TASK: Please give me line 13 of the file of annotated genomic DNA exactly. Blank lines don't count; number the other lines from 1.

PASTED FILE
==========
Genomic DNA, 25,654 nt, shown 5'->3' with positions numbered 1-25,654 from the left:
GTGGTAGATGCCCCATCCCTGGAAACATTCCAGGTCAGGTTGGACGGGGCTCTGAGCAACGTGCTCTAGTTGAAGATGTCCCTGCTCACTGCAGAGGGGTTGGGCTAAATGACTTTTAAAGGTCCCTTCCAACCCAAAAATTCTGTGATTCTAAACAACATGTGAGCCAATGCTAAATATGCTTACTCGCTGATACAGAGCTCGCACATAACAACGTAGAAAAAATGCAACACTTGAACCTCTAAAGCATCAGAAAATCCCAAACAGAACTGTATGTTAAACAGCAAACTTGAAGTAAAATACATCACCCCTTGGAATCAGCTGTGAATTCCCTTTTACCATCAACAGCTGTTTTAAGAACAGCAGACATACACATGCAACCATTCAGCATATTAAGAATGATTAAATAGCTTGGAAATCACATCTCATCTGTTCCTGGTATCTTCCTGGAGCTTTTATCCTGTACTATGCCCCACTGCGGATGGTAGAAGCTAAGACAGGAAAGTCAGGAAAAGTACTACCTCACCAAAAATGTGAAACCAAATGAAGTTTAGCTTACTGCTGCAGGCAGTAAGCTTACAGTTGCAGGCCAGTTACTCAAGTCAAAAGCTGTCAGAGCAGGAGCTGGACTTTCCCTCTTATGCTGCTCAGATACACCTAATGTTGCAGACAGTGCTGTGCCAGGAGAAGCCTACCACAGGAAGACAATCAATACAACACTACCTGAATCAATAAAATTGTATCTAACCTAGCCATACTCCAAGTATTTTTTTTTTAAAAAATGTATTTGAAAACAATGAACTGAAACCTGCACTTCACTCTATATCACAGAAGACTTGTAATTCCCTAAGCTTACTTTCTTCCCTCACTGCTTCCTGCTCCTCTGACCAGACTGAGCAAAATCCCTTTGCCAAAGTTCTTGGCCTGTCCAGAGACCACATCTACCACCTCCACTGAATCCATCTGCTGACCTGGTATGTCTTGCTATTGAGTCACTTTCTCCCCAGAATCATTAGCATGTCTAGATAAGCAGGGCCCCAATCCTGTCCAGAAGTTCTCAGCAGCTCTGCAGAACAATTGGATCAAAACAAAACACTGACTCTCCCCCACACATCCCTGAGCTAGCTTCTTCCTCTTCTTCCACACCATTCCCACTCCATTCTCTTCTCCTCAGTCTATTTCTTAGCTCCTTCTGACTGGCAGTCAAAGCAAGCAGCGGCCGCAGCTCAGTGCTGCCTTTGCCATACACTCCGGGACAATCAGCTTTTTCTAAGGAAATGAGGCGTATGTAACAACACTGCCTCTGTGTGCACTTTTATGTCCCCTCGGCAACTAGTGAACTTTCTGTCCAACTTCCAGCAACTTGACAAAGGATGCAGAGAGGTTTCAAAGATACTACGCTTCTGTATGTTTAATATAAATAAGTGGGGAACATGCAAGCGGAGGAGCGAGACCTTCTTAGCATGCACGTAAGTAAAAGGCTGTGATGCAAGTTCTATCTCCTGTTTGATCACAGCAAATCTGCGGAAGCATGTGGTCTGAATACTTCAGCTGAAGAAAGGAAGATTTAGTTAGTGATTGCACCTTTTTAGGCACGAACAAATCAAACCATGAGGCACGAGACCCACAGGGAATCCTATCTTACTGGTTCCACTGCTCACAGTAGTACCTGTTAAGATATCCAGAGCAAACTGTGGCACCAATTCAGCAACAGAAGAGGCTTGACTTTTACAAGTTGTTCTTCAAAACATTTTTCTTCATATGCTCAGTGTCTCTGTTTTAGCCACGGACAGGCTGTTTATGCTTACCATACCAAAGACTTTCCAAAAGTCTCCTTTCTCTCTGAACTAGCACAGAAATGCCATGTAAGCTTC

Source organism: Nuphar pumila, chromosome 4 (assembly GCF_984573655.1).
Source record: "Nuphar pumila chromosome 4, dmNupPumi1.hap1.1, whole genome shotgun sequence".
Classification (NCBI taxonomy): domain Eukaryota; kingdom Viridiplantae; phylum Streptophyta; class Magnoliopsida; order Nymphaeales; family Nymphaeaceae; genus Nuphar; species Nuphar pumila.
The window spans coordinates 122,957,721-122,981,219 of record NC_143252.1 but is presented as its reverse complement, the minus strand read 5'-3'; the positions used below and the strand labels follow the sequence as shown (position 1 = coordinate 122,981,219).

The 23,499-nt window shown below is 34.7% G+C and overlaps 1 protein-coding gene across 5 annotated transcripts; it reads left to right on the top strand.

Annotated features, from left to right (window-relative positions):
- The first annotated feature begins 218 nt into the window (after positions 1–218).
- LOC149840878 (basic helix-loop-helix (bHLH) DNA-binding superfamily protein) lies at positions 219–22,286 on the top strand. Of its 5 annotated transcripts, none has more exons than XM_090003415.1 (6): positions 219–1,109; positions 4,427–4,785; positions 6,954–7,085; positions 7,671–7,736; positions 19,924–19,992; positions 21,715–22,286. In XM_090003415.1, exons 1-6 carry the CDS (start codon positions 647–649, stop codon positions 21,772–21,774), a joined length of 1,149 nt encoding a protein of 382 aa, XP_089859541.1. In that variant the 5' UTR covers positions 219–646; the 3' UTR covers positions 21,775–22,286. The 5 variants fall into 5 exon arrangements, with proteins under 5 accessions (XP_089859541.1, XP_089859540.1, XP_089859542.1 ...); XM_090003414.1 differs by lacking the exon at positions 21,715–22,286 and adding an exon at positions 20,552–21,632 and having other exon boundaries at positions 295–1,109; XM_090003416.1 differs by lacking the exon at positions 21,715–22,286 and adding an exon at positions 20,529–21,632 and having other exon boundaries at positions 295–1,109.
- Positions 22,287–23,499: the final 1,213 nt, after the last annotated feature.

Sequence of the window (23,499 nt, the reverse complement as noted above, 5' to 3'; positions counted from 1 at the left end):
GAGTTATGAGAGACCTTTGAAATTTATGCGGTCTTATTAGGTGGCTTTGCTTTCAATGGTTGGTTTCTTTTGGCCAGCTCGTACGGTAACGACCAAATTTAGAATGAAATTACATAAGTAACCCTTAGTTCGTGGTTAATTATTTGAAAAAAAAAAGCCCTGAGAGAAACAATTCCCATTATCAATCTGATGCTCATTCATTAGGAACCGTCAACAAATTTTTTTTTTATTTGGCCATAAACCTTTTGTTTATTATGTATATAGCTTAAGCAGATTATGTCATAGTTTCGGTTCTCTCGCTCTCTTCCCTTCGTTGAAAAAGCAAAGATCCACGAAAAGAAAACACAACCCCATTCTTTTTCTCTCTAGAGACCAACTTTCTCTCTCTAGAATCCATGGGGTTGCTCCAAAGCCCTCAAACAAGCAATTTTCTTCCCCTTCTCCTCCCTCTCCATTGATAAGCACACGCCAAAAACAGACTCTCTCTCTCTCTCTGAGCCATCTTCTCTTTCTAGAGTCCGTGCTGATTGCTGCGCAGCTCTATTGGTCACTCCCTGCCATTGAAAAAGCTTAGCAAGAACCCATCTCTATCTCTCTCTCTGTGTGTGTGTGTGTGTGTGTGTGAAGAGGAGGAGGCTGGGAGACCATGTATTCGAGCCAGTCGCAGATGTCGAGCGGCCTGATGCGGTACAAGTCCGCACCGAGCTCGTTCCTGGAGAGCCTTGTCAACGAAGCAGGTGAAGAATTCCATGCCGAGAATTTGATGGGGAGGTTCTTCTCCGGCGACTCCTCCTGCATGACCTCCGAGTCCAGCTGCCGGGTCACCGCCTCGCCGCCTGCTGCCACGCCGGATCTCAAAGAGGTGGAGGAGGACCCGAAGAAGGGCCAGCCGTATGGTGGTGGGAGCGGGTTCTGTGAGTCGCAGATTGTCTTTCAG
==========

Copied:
GAGTTATGAGAGACCTTTGAAATTTATGCGGTCTTATTAGGTGGCTTTGCTTTCAATGGTTGGTTTCTTTTGGCCAGCTCGTACGGTAACGACCAAATTTAGAATGAAATTACATAAGTAACCCTTAGTTCGTGGTTAATTATTTGAAAAAAAAAAGCCCTGAGAGAAACAATTCCCATTATCAATCTGATGCTCATTCATTAGGAACCGTCAACAAATTTTTTTTTTATTTGGCCATAAACCTTTTGTTTATTATGTATATAGCTTAAGCAGATTATGTCATAGTTTCGGTTCTCTCGCTCTCTTCCCTTCGTTGAAAAAGCAAAGATCCACGAAAAGAAAACACAACCCCATTCTTTTTCTCTCTAGAGACCAACTTTCTCTCTCTAGAATCCATGGGGTTGCTCCAAAGCCCTCAAACAAGCAATTTTCTTCCCCTTCTCCTCCCTCTCCATTGATAAGCACACGCCAAAAACAGACTCTCTCTCTCTCTCTGAGCCATCTTCTCTTTCTAGAGTCCGTGCTGATTGCTGCGCAGCTCTATTGGTCACTCCCTGCCATTGAAAAAGCTTAGCAAGAACCCATCTCTATCTCTCTCTCTGTGTGTGTGTGTGTGTGTGTGTGAAGAGGAGGAGGCTGGGAGACCATGTATTCGAGCCAGTCGCAGATGTCGAGCGGCCTGATGCGGTACAAGTCCGCACCGAGCTCGTTCCTGGAGAGCCTTGTCAACGAAGCAGGTGAAGAATTCCATGCCGAGAATTTGATGGGGAGGTTCTTCTCCGGCGACTCCTCCTGCATGACCTCCGAGTCCAGCTGCCGGGTCACCGCCTCGCCGCCTGCTGCCACGCCGGATCTCAAAGAGGTGGAGGAGGACCCGAAGAAGGGCCAGCCGTATGGTGGTGGGAGCGGGTTCTGTGAGTCGCAGATTGTCTTTCAG